Laura Munson is a writer or was an unpublished writer. Over the years, she had suffered rejection notice after rejection notice and ended up with over a dozen unpublished books. Nevertheless, she had a happy marriage, two kids, and a farmhouse on 20 acres of land in Montana. Then out of the blue, her husband announces he no longer loves her and wants to move out. Her response? Do nothing.
Munson tried to approach this problem the same way she had been dealing with the professional rejection she had gotten as a writer. She knew her husband had suffered a career failure, was drowning in debt, and was afraid losing their farm. As she wrote, she decided to give him space to work through his issues. While he took his problems to nature, fishing, camping, and hiking and was distant, unreliable, and sometimes cruel, Munson did not take it personally just like she didn’t take it personally with her writing career. Rather than, as she put it, succumbing to the victim supposedly unloved by her husband, she forced herself to “let go” and go back to focusing on herself, her children, and her own life. She found peace and eventually her husband found his. The two of them worked through the crisis and their marriage survived.
She wrote an article in the New York Times about her ordeal which generated a great deal of interest in her secrets; how had she managed to survive the crisis without getting a divorce. This developed into the 2010 book “This Is Not The Story You Think It Is: A Season of Unlikely Happiness” and ended up on the New York Times Best Seller list (#18 – April 25, 2010). From there, her dream has come true: a book tour, national television, and is now being taken seriously as an author.
The Beginning of the Crisis
The New York Times published an article by Munson called “Those Aren’t Fighting Words, Dear” on July 31, 2009:
“I don’t love you anymore. I’m not sure I ever did.”
His words came at me like a speeding fist, like a sucker punch, yet somehow in that moment I was able to duck. And once I recovered and composed myself, I managed to say, “I don’t buy it.” Because I didn’t.
He drew back in surprise. Apparently he’d expected me to burst into tears, to rage at him, to threaten him with a custody battle. Or beg him to change his mind.
So he turned mean. “I don’t like what you’ve become.”
Gut-wrenching pause. How could he say such a thing? That’s when I really wanted to fight. To rage. To cry. But I didn’t.
Instead, a shroud of calm enveloped me, and I repeated those words: “I don’t buy it.”
You see, I’d recently committed to a non-negotiable understanding with myself. I’d committed to “The End of Suffering.” I’d finally managed to exile the voices in my head that told me my personal happiness was only as good as my outward success, rooted in things that were often outside my control. I’d seen the insanity of that equation and decided to take responsibility for my own happiness. And I mean all of it.
She gave him space. She set the table for four and he had the option to show up or not. There were no ultimatums, only options. Apparently she had given him six months, but he only needed four. His sister was diagnosed with cancer and after going to look after her, he came back a changed man.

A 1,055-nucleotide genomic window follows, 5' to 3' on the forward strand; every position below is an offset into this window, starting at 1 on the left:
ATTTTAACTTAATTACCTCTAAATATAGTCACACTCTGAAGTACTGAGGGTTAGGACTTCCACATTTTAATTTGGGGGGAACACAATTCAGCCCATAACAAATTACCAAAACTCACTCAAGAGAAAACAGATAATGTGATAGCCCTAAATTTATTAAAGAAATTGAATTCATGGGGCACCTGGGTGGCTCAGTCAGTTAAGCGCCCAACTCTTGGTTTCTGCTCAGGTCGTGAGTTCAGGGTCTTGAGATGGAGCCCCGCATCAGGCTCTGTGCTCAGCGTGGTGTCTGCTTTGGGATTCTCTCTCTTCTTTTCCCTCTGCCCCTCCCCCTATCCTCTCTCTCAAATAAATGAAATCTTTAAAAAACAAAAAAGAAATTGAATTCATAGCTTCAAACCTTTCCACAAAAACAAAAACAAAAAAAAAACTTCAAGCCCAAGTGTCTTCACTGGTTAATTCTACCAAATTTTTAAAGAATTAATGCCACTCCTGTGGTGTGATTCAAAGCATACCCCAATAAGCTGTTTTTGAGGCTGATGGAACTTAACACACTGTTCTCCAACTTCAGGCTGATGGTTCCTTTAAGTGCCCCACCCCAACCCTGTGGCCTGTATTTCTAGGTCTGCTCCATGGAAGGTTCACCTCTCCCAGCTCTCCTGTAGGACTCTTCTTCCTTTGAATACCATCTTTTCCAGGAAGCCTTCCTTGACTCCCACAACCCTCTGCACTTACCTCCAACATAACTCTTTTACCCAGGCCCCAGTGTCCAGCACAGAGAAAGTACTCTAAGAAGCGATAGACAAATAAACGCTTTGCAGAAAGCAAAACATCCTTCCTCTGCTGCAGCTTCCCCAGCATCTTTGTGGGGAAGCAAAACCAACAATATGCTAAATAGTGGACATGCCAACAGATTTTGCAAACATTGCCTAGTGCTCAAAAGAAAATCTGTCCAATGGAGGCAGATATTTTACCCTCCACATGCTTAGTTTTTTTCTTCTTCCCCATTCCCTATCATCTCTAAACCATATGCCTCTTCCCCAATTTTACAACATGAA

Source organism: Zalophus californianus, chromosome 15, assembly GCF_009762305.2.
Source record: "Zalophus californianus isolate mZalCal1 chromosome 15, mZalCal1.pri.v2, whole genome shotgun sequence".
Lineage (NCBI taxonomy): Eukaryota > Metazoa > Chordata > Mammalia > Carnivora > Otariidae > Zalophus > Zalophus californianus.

And one day, there he was, home from work early, mowing the lawn. A man doesn’t mow his lawn if he’s going to leave it. Not this man. Then he fixed a door that had been broken for eight years. He made a comment about our front porch needing paint. Our front porch. He mentioned needing wood for next winter. The future. Little by little, he started talking about the future.
It was Thanksgiving dinner that sealed it. My husband bowed his head humbly and said, “I’m thankful for my family.”
He was back.
He figured out and came back. But figured out what exactly?
I saw what had been missing: pride. He’d lost pride in himself. Maybe that’s what happens when our egos take a hit in midlife and we realize we’re not as young and golden anymore.
When life’s knocked us around. And our childhood myths reveal themselves to be just that. The truth feels like the biggest sucker-punch of them all: it’s not a spouse or land or a job or money that brings us happiness. Those achievements, those relationships, can enhance our happiness, yes, but happiness has to start from within. Relying on any other equation can be lethal.
Munson is a doormat. Munson should have booted him to the curb from the beginning. A comment in the NY Times:
As a longtime reader of the Modern Love column, I don’t recall ever cringing as much as I did when I read Ms. Munson’s contribution. Despite her assurances to the contrary, there is clearly a mother-child dynamic between the spouses. In the end, the errant child returns to the breast of the saintly, long-suffering mother. My skin still crawls just thinking about it.
In the original NY Times article, Munson wrote: happiness has to start from within. In her Huffington Post blog Munson added, I stopped letting things outside my control … define my well-being or self-worth. What had Munson hit on? Her books are rejected but instead of taking it personally, she continues looking for the right opportunity. Her husband tells her he doesn’t think he loves her anymore but instead of taking it personally, she gives him the time and space necessary to resolve his own issues. Today she is a published author and she’s still married.